Strolling through Chambord…
As if the opportunity to visit the Château de Chambord wasn’t reason enough to get excited, there I was, just when they were to begin their annual grand concert dedicated to the French Horn! (or as they call it… “the Hunting Horn”)
I was about to make an unplanned discovery!
Remember the old days when, in order to drive almost anywhere, you had to take the basic two-lane road? This meant, of course, that trips took longer, traffic was more dense and there was more time spent in the back seat either entertaining oneself or squabbling with a sibling.
A nice thing about those days however was that such roads took you through villages near small hamlets, allowing you a glance into small-town life. You saw local residents out for a stroll, getting groceries or simply gathered for conversation.
Then came the autoroutes… the highways… the freeways.
The names change, but the concept is the same.
You drive fast and are whisked far away from city centers and town squares.
Fortunately, as the A10 highway winds it way from Paris to Bordeaux, many of the famed castles of the Loire Valley are only minutes away. Such is the case of the Chateau de Chambord at only 9-minutes away from the nearest exit.
Construction began in 1519 under the reign of François I who intended it to be more of a hunting lodge than a permanent residence. In fact he only spent a few weeks total at the castle during his reign. At over 5,ooo hectares in area and surrounded by 32km of stone wall, the castle was indeed a sizeable hunting domain and was declared a UNESCO World Heritage Site in 1981.
Visiting the Park
I arrived at roughly 6pm so a visit of the actual castle was out, but since the sun was still very high in the sky (it goes down after 10pm at this time of year) I opted to explore the park surrounding the castle.
There are a number of ways to visit the grounds, including a 1.5hr Jeep 4×4 excursion, bicycle rentals, and even boat rentals to row the grand canal – the Cosson – but again, my arrival time precluded me from any of those options.
No matter… I’d come to stroll.
As I always do, I made sure that my iPhone was fully charged (it’s also my camera), that it was on airplane mode (I wanted no distractions) and off I went. It’s both important and refreshing to be completely disconnected from time to time. Don’t you find?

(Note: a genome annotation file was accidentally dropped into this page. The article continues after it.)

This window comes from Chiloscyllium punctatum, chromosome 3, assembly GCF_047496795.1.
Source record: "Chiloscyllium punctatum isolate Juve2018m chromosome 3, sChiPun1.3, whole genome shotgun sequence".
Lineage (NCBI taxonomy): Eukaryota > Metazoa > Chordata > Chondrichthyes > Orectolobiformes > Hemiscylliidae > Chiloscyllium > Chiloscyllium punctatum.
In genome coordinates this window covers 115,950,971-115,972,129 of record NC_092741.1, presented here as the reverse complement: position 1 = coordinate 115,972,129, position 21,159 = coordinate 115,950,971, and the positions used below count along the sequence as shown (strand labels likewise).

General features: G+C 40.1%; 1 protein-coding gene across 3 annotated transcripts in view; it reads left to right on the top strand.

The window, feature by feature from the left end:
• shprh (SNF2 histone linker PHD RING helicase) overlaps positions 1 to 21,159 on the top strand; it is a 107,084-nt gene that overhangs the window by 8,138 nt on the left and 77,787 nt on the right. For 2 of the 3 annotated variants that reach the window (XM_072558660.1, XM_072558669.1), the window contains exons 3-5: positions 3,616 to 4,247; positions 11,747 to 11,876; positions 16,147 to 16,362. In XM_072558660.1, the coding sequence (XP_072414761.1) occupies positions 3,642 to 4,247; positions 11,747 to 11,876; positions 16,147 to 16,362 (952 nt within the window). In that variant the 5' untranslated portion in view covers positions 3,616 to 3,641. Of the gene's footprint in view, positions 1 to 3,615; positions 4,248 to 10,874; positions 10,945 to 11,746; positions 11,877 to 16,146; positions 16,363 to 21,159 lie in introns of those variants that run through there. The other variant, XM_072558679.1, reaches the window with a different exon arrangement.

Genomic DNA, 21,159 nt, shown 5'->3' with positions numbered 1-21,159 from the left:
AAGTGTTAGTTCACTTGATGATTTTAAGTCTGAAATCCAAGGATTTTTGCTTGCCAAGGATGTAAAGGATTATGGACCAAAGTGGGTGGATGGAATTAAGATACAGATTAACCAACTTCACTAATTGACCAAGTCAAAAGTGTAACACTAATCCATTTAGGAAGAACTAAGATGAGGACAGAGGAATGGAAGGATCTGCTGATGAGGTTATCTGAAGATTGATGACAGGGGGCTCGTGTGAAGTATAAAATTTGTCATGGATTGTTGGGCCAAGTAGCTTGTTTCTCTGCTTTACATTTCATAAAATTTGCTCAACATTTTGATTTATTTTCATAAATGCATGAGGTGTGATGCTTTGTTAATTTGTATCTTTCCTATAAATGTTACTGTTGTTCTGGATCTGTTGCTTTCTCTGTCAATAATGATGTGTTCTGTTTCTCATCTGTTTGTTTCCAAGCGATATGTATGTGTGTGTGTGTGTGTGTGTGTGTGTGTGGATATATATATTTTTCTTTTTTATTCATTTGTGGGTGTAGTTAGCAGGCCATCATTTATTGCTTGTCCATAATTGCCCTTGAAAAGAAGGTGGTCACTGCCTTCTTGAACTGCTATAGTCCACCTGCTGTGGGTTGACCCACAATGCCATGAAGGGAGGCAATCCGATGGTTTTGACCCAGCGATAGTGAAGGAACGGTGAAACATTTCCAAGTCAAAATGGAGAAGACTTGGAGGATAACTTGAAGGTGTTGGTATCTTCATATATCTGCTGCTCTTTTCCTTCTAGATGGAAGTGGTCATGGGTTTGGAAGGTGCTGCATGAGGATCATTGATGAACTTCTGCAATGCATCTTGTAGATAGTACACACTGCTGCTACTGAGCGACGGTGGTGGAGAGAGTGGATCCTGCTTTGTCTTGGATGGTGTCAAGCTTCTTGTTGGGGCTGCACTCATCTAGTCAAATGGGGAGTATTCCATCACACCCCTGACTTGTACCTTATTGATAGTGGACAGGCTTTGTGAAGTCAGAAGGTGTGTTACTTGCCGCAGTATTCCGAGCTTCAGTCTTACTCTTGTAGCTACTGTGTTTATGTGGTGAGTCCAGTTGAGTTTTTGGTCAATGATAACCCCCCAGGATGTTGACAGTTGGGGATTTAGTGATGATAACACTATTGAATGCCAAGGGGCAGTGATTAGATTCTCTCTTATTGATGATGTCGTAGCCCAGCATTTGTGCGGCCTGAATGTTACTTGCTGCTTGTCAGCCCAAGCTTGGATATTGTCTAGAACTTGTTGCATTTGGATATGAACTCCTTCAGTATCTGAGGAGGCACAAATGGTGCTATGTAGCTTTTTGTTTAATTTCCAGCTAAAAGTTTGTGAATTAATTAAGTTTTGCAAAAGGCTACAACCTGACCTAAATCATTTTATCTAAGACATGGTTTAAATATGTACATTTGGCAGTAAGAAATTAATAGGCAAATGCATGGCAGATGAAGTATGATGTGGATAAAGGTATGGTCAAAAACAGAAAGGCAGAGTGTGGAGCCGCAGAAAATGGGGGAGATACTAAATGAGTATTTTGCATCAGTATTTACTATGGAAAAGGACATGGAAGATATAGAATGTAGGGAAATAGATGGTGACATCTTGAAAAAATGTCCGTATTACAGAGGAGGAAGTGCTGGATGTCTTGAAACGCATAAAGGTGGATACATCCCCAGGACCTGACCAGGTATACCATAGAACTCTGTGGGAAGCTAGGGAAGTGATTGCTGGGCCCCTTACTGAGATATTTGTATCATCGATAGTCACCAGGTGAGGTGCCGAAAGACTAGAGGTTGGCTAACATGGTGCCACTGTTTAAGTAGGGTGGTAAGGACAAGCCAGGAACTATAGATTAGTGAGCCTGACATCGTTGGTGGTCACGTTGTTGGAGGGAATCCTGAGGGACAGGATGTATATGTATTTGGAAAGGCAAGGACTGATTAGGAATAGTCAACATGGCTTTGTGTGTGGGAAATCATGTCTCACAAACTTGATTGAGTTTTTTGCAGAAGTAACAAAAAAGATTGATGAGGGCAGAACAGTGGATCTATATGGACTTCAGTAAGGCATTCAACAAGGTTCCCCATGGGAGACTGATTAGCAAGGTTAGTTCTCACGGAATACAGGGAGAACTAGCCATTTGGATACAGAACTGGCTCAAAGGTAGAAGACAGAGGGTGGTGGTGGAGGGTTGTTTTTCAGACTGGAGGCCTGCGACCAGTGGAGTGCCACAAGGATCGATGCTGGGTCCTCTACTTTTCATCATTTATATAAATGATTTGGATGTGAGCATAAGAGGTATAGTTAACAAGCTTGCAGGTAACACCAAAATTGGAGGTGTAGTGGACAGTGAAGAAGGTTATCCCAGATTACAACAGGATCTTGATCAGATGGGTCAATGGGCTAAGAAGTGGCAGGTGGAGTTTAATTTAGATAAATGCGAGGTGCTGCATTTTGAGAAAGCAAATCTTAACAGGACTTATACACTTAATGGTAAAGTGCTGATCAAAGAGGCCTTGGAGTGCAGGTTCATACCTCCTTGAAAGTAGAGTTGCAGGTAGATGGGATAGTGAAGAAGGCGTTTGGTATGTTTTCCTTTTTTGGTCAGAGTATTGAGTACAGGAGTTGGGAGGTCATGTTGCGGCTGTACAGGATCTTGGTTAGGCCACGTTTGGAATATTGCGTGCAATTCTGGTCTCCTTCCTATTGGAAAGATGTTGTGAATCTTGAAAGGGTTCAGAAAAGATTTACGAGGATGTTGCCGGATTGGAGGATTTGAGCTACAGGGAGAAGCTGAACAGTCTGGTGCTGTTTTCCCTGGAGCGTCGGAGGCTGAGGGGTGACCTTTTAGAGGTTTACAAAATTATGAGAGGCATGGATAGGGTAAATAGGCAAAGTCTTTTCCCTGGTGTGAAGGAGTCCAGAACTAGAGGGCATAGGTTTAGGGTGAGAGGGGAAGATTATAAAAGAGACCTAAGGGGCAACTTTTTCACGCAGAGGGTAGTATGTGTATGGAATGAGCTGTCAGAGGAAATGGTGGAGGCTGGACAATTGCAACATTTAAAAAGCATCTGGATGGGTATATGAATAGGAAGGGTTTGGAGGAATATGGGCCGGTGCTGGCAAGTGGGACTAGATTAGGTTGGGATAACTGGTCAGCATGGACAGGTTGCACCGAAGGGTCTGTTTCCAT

The walk around the grand canal is roughly 4km and it took about one hour to complete. There are fewer tourists in June, making it a wonderful time to visit!
After completing my stroll, I found a park bench just next to the castle but yet completely secluded… a perfect place to sit and read for a bit. Interestingly, the portion of the book I was reading (Deep Work: Rules for Focused Success in a Distracted World, by Cal Newport) was underscoring the value of walking in nature when it came to cultivating the mind’s ability to approach work or various tasks creatively and for improving memory!
After a while however… I heard a series of what I thought were trumpet fanfares coming from within the château. I saw others making their way toward the entrance so as any curious tourist would do… I followed suite.
It turns out that they were not trumpets, but rather Cors de Chasse or as I knew them in English, French Horns and the annual gala concert of the Chambord Horn School was about to begin.
The French Horn…
The French horn is a curious instrument. One of the first things I noticed, upon taking my seat, was that the music stands were facing the audience…. meaning that musicians would be standing with their back to the audience.
Of course… given the configuration of the instrument when played it made more sense to have the sound coming out toward the audience.
Two lines of musicians stood in a “V” formation in their crisp, forest-green Haute Touche outfits. As pieces were introduced… the musicians faced the audience and when they played, they turned to face the rear of the stage.
It’s not the most melodious instrument but it’s fascinating in it’s concept. There are no keys or levers, so differences in pitch are produced according to the pressure that musicians apply with their lips, to the mouthpiece: More pressure… higher pitch, less pressure… lower pitch.
Also… they learn the pieces first by singing them, then only when the pieces are memorized are the horns brought in. Once used to communicate, among hunters, information on the hunt… it is now mostly used in the context of ceremonies & receptions, to keep the tradition alive.
Take Time to Stroll
So you see… sometimes there are some pretty great things that happen only a few minutes off the highway. Do yourself a favour. Every once in a while, leave the high-speed pace behind and visit something just off the beaten path. You never know… over and above your plans… other pleasant surprises may just await you!
Want to know more about the Château de Chambord?
- Château de Chambord’s main site
- The French Horn School at Chambord
- Below is a video of the horn players as featured on French News.
(I apologize that it’s in french, but it’s the best video I could find to give you a good idea of both the music and the outfits… Enjoy!)
Mike Long is a Canadian pastor living in France and who blogs over at AIMLong.ca. He loves God, his family, small backyard animals, travel and mobile photography.
He is grateful for the opportunity to guest-post for Maria here on Health from one Heart to Another
Categories: Guest Blogging, Travel, Travelling
So interesting to hear about this old tradition in this beautiful place